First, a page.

A lot of people have been asking me how we post-process imagery coming from one of our, or any other company's, NGB converted cameras. There's a very easy way to run this processing thanks to Fiji and the Photo Monitoring plugin by Ned Horning. I've just written up a quick getting started guide to this software, pasted here for convenience. If you're coming across this post in the future, see this link for the most up to date version.
Images taken with modified NGB cameras need to be processed in order to display information about vegetation health. This process is very easy using Fiji and Ned Horning's Photomonitoring Plugin. First, grab a copy of these software packages - the easiest way to get a copy with the Photomonitoring Plugin is to download a pre-configured pack from Flight Riot, here (Look for the text "Click Here to Download FIJI/IMAGEJ with PHOTO MONITORING PLUGIN pre-configured" just below the third paragraph).
Install this version of Fiji then load the program and open an NGB image. The sample image used in this tutorial is downloadable by clicking here.
Open the NDVI processing tool by clicking Single image NDVI from displayed image from the Photo Monitoring dropdown as shown above. Now the NDVI processing tool will open and display several options for how to process your image. Make the following changes to the default settings:
- Uncheck "Stretch the visible band before creating NDVI?"
- Uncheck "Stretch the NIR band before creating NDVI?"
- Change the output color table box to 'ndviClasses_-1_1.lut' as shown below
Now just click 'OK' and after a few seconds two images will load. One is the black and white raw NDVI values image and the other is the same image but with the selected lookup table applied. A lookup table (or LUT) simply takes the NDVI values from the first image and applies a color depending on the magnitude. This allows us to visualize the NDVI values more easily. This is just a way of visualizing the data though and does not change the data in any way, you can select other LUT files and experiment to see which display you prefer most. The default output results in the images below.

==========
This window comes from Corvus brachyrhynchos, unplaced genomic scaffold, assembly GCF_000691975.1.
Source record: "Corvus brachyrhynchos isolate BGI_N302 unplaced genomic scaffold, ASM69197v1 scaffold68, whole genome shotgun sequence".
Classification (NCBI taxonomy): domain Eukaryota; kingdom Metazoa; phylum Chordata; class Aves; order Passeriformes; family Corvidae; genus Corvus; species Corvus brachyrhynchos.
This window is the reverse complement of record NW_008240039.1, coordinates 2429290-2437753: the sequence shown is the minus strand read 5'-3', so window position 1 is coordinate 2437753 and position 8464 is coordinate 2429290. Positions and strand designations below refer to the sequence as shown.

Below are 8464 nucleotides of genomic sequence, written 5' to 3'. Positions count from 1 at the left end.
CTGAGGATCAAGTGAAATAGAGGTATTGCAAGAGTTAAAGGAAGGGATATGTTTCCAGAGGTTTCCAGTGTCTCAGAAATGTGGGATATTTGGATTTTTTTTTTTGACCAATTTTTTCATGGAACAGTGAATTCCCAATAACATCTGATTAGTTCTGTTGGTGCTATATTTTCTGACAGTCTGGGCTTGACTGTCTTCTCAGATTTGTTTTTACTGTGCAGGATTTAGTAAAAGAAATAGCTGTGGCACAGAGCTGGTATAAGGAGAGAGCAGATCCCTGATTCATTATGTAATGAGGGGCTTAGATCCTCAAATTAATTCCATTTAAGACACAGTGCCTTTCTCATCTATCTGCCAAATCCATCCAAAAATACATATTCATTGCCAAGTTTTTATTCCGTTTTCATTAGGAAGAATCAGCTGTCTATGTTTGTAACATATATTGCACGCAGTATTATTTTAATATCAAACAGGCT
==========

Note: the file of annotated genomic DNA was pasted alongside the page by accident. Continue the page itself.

This is perfectly usable as it is, but I know this LUT is designed to display the highest values in green. The highest values in this image are only as high as values corresponding to yellow, which is about 0.5. In order to show more depth in the image, we can re-scale the LUT values from -1.0 to 0.5 so that we get the full range of colors across the full range of NDVI values in this image. To make this change, open the NDVI processing tool again and this time enter 0.5 into the box titled "Maximum NDVI value for scaling color NDVI image". Applying that change gives us the following images (note the black and white raw image hasn't changed at all):
In this version, we can see more levels of differentiation within the leaves, and even some different levels in the snow, likely caused by vignetting in the camera's lens. When making a mosaic, process the mosaic first before calculating the NDVI values as this gives the software a chance to promote image-center pixels over image-edge pixels (as most postprocessing software does). Aside from that, the NDVI image has lost a good deal of the detail that would have been used to match up overlapping images in the mosaic. Fiji can safely handle mosaics up to several dozen megabytes but above that it is less stable, even if you increase the maximum memory it allows itself.